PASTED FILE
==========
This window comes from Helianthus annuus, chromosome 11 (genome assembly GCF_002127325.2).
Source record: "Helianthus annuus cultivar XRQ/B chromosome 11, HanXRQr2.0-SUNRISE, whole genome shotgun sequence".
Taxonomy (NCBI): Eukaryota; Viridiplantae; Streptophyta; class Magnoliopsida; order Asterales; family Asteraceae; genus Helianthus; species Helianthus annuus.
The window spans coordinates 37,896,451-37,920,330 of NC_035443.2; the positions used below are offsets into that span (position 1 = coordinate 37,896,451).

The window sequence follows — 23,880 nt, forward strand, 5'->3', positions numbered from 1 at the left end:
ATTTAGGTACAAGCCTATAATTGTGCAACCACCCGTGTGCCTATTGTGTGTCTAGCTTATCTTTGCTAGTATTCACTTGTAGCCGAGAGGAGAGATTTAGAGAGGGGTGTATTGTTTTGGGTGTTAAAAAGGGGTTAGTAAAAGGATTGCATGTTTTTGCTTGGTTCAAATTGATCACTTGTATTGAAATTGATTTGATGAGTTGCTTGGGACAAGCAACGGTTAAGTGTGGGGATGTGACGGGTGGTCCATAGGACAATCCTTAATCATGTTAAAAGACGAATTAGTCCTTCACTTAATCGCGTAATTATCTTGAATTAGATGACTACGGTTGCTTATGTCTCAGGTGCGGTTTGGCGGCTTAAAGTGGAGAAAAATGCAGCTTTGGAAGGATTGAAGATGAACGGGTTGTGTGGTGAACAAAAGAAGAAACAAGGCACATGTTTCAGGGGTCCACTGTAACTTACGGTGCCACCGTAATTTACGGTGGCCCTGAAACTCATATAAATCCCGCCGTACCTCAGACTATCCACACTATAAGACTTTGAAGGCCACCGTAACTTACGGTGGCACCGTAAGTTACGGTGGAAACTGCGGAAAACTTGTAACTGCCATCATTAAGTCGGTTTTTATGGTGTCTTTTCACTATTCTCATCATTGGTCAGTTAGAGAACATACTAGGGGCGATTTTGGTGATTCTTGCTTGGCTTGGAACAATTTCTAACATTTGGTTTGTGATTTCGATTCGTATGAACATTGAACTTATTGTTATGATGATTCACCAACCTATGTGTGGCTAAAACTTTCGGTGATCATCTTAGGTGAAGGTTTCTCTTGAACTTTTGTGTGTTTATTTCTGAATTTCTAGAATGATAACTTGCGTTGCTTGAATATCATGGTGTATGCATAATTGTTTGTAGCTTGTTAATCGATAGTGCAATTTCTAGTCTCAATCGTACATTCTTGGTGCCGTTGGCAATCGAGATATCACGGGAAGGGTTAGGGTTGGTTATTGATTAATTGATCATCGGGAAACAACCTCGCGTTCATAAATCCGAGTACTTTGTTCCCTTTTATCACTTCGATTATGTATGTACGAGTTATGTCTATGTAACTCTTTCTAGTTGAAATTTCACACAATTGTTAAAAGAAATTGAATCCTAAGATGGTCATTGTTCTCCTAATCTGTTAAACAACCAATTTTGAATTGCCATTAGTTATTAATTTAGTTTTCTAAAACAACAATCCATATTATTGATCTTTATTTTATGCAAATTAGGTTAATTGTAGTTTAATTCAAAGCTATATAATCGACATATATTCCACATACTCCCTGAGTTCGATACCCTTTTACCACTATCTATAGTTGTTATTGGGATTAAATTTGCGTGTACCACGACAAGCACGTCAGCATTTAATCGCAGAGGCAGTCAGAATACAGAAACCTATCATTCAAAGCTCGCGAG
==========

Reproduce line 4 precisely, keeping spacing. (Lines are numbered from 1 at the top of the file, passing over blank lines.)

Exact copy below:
The window spans coordinates 37,896,451-37,920,330 of NC_035443.2; the positions used below are offsets into that span (position 1 = coordinate 37,896,451).